1. My mom died on March 8, 2021 at about 10:45 PM. People think I’ve recovered, I haven’t. I’m still just as messed up as the day after it happened. I still get overwhelming rushes of anxiety between 8 PM and 11 PM every night, even if I’m unaware of the time. I just stopped talking about it because people were losing sympathy. I stopped telling my well-meaning friends who haven’t experienced such a loss that don’t understand that you can be affected by it even when it’s not actively on your mind. At my 20-year high school reunion, I didn’t feel like lecturing or arguing so I just humored and “uh-huh”ed people giving me ignorant but well-intentioned advice but the whole time I was thinking “tried it, didn’t work”. I used to create music all the time up through March 7, 2021. Since then, I’ve only made a handful of songs (one in October 2021, three in 2021 (January, July, December) and four so far this year, in January, April, May, and September, so maybe I’m getting SLIGHTLY better in that regard). I’m completely numb. I don’t feel anything. For the first three days after she died, I felt overwhelming grief, then by the day of the funeral, I was just numb and shell-shocked, just like I am now. I’ve literally forgotten what happiness feels like. People think it’s hyperbole when I say that. It’s not. I assume happiness is the content feeling of nothing going wrong at any given moment but more so. I assume happiness is what you feel in the morning when you’re comfortable in bed and realize you don’t have to get up for work because it’s Saturday or Sunday.

    This is one side effect I never expected. Time doesn’t feel like it moves forward anymore. I don’t feel like I’m caught in a Groundhog’s Day loop, it doesn’t feel like I’m permanently reliving the day after it happened, instead it feels like the rest of the world is moving forward and has left me further and further behind stuck in March 2021 but time still does move, except it moves sideways. I perceive every new day as just a variation of the previous day. It’s all the same day except with a few changes. I don’t really enjoy anything. I just kind of exist. My dad’s in even worse shape than I am.

    If you’re wondering how I found you, random Google search is how I got here. Just thought I’d share my experience.

    1. To add to this, I’ve experienced loss before, lost 13 loved ones between 2011 and 2012 for example. But this. This was different. It also didn’t help that my mom went into the hospital on March 2, 2021 and none of us knew the extent of her health problems. We found out she had a stroke on February 24, 2021 but spent about a week trying to power through it. I knew something was wrong but didn’t know just how bad. I had some false hope on the 26th and 27th then on the 28th and March 1 things went back to declining. It’s still shocking. March 1, 2021 she rode her chairlift to the downstairs floor, even went on her computer to go on Facebook for a brief while, then ate supper, watched America’s Got Talent on TV then Hallmark movies until early March 2, like 3 AM. Then went to bed. Then couldn’t get out of bed on her own or even with help. Then March 4 I find out what all’s wrong then March 7 she’s moved to palliative care then dies late on March 8. What usually happens over several months or weeks at most happened over a single week.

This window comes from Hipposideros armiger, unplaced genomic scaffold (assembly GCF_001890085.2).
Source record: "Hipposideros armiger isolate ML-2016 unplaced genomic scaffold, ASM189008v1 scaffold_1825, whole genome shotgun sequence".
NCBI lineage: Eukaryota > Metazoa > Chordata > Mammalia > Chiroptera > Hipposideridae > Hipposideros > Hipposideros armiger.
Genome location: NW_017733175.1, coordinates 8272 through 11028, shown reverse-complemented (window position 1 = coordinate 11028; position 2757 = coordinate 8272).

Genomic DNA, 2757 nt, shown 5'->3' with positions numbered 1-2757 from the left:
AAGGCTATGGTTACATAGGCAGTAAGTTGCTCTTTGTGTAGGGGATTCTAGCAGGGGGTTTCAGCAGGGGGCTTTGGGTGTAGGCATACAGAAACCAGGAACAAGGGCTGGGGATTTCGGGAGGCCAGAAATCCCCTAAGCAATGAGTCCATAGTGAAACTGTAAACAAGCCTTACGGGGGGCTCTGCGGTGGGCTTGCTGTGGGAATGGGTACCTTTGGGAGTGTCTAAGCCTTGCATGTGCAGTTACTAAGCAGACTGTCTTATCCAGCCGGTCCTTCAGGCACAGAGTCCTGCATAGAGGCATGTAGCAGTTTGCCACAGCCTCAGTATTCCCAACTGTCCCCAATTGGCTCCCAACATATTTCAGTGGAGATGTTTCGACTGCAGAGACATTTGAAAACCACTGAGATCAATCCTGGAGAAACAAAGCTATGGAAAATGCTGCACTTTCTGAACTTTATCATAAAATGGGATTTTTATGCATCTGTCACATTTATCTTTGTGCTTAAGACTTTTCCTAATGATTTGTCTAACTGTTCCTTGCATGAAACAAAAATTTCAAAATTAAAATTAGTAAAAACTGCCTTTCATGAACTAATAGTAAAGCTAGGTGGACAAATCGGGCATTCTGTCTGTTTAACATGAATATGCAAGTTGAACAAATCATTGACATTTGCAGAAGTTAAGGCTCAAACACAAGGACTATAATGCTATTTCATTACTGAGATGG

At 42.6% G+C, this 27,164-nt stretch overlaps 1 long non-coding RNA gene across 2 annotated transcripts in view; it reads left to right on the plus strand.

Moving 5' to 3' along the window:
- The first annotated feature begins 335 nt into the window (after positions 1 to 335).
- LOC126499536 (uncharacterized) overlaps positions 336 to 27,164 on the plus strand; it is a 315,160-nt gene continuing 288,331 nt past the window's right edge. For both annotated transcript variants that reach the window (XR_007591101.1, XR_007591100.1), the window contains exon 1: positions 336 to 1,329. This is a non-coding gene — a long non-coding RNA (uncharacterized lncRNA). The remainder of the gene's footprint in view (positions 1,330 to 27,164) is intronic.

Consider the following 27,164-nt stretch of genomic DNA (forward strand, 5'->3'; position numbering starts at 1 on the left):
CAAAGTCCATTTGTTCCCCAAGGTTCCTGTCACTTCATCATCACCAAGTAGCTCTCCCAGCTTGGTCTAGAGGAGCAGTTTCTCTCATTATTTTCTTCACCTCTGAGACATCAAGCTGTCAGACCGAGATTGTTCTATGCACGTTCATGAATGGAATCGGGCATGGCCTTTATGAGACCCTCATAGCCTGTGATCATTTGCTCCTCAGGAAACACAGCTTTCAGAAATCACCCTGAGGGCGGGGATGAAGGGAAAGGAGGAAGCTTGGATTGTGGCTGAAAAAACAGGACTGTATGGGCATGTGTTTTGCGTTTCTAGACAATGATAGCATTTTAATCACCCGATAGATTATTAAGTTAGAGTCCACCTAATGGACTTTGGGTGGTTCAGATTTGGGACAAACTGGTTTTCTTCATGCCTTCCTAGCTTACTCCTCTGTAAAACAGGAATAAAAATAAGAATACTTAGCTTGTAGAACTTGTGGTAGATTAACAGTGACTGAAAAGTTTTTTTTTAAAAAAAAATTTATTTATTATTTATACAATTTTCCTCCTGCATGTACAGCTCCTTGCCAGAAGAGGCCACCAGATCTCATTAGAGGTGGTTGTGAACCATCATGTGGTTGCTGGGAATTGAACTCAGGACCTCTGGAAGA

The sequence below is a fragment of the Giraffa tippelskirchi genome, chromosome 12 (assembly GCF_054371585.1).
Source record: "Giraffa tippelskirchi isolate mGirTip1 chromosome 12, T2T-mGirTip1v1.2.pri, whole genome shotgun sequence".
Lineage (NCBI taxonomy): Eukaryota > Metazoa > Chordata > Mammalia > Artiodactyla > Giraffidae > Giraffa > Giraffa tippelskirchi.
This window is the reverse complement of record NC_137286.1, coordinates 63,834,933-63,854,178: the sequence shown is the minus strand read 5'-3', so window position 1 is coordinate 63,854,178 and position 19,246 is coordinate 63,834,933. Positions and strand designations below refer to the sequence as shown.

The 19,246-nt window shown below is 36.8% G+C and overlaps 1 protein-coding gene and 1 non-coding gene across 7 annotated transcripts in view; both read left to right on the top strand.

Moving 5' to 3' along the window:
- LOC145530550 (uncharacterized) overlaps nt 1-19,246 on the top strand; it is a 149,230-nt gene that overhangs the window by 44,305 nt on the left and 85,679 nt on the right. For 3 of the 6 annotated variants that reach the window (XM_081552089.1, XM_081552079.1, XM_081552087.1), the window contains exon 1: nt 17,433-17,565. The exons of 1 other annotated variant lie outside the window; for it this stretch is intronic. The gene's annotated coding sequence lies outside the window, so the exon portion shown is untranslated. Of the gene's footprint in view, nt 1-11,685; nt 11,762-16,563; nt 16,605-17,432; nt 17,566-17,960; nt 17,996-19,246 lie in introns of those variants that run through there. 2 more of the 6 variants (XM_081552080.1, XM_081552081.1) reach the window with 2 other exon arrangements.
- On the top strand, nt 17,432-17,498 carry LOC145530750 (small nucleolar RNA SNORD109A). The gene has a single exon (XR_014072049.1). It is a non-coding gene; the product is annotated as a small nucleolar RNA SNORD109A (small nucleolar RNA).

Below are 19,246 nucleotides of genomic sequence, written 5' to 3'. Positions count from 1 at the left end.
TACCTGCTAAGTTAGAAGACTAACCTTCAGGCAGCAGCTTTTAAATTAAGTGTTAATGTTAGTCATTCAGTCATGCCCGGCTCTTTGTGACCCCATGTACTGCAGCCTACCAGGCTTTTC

1. Matt I wish you all the best.

        My mother passed away in August of this year. I was her primary caregiver. I lived with my mother and would call her at least twice a day. She was very independent and used a cane to emulate. She fell in January and fractured her hip. This led to further hospitalizations and she contracted pneumonia. These complications led to her death.
        I am not a person who cries much. My father’s death was different. Every relationship is unique. Since my mother’s death I think about her daily and sometimes cry. Sometimes I feel and sense her presence. I truly understand how you feel and continue to feel your own special way when thinking about your mother. We will all meet them someday in the future.

  2. Dad thoughts

    It’s been two years since my dad died unexpectedly due to heart attack. My sister was sick and suddenly the burden of whole family was on me. I was the youngest and I was 26years old. Suddenly money problems hit us and outsiders started taking advantage of the situation to milk money out of the family. Family friends and relatives were so supportive. I had to suddenly get to finish the unfinished businesses and did not have any time to grieve. I didn’t want to show my grief. I wanted to be strong for my mom and sister. I wanted to be their hope. I thought seeing me tear apart would make it hard for them. I tried not to think about what happened but panic attacks started hitting me. My hands and one side of my face would be numb when I wake up. When my panic attack hits during the day, my hands would start getting numb and I was very scared to leave home. I could get into the car that my dad drove me in the night before. I shivered. I think it is still hard for me to accept that he is not there anymore. I live abroad and I think he is still around sometimes. Then I realise he is not. Hurts!
    I tear up suddenly when anything reminds me of him. A picture or a memory or anything. Couldn’t hold my tears. I wonder when this will get better.
    I do not talk to my mom that much as it reminds me that my dad is not around. I know it is not right but I cannot be myself.
    I was very very very close with my mom. I know that this must hit her so bad that I am not normal still.
    But I do not know what to do. I feel like I have not been happy as I used to me. A part of me is missing. I would like that to be back very much. To be wholly happy again. I do not know when I will achieve it.
    I feel like nobody understands this. My husband tries to give me my space and if course doesn’t want to do anything that brings me sadness.
    It hurts when something about dads comes up on movies or TV.